Since time immemorial, Indigenous Peoples, including the Stó:lō, Syilx and Nlaka’pamux First Nations, as well as the Swinomish Indian Tribal Community, Upper Skagit Tribe and Sauk Suiattle Tribe, have depended upon the pristine ecosystem and diversity of wild salmon running in the Skagit River watershed. Imperial Metals, the corporation responsible for the Mount Polley disaster, is attempting to expand in B.C.
Photo Credit: @skagitwatershed
This spring, the B.C. government reached an agreement regarding historic mineral tenures in an area within the Silverdaisy watershed known as the Skagit River Donut Hole, surrounded by both Skagit Valley Park and E.C. Manning Park, and between Hope and Princeton. Previously, Friends of Clayoquot Sound joined a larger movement including the B.C. Union of Indian Chiefs, First Nations, tribes, environmental groups including Wilderness Committee, recreational groups including the Guide Outfitters Association of B.C., in addition to elected representatives from both sides of the border, to stop Imperial Metals from mining in the area.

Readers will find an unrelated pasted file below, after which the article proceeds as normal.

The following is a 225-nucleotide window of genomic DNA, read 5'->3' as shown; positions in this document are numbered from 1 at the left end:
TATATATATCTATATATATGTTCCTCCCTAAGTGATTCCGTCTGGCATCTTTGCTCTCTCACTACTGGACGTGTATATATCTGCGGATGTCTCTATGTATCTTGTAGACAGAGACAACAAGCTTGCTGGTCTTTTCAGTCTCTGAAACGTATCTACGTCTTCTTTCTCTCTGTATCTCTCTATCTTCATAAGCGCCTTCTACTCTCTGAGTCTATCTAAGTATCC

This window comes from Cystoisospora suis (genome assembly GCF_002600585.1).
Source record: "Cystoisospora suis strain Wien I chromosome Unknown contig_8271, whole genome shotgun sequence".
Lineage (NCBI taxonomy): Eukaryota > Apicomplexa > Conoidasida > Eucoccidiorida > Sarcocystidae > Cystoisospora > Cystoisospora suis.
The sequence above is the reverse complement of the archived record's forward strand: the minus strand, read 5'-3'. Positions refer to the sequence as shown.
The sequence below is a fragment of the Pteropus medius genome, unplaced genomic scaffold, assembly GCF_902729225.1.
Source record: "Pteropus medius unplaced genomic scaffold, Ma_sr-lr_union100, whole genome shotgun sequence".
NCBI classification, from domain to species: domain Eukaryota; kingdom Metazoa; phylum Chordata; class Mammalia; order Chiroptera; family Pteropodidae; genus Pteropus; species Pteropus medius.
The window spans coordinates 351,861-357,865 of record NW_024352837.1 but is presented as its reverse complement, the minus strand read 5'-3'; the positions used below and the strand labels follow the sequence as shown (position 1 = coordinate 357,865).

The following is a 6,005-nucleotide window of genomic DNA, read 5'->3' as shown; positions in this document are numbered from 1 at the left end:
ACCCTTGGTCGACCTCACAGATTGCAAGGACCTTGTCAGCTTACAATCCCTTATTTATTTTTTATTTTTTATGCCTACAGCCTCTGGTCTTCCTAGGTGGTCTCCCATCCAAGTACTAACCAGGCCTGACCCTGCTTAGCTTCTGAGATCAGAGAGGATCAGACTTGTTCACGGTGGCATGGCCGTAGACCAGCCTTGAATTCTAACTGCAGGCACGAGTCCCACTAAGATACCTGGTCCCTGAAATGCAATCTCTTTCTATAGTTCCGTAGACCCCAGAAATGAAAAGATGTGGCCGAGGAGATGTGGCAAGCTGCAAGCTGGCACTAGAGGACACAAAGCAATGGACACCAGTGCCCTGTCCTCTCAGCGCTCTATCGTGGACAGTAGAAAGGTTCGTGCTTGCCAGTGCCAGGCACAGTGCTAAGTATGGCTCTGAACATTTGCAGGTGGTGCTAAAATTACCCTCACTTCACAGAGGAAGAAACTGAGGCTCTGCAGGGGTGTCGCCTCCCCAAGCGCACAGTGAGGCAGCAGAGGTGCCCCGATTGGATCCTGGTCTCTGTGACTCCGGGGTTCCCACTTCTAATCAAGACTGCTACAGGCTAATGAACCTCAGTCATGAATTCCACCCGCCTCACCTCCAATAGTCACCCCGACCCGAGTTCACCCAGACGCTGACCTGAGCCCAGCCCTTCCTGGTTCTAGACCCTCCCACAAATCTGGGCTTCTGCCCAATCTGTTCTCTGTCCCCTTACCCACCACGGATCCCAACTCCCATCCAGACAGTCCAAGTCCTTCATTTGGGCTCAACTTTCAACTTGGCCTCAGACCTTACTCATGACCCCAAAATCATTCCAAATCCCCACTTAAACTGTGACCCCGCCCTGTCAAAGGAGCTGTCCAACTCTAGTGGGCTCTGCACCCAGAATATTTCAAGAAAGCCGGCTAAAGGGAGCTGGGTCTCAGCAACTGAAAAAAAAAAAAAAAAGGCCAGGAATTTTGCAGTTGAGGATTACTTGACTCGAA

B.C. entered into a Memorandum of Agreement with Imperial Metals and the Skagit Environmental Endowment Commission that will see Imperial Metals return all its mining and related rights within the nearly 5,800-hectare Skagit River Donut Hole. The agreement aims to ensure the preservation and protection of the natural and cultural resources, as well as recreational opportunities within the headwaters of the Skagit River.
Meanwhile, within Clayoquot Sound, Imperial Metals continues to pursue developing a gold mine, called the Fandora project, within the unceded territory of Tla-o-qui-aht First Nations, as well as an open-pit copper mine on Catface Mountain in Ahousaht First Nations unceded territory. Both local Nations have been adamant that mining will not be allowed in their territories. A strong local movement stands to ensure Imperial Metals never mines in Clayoquot Sound.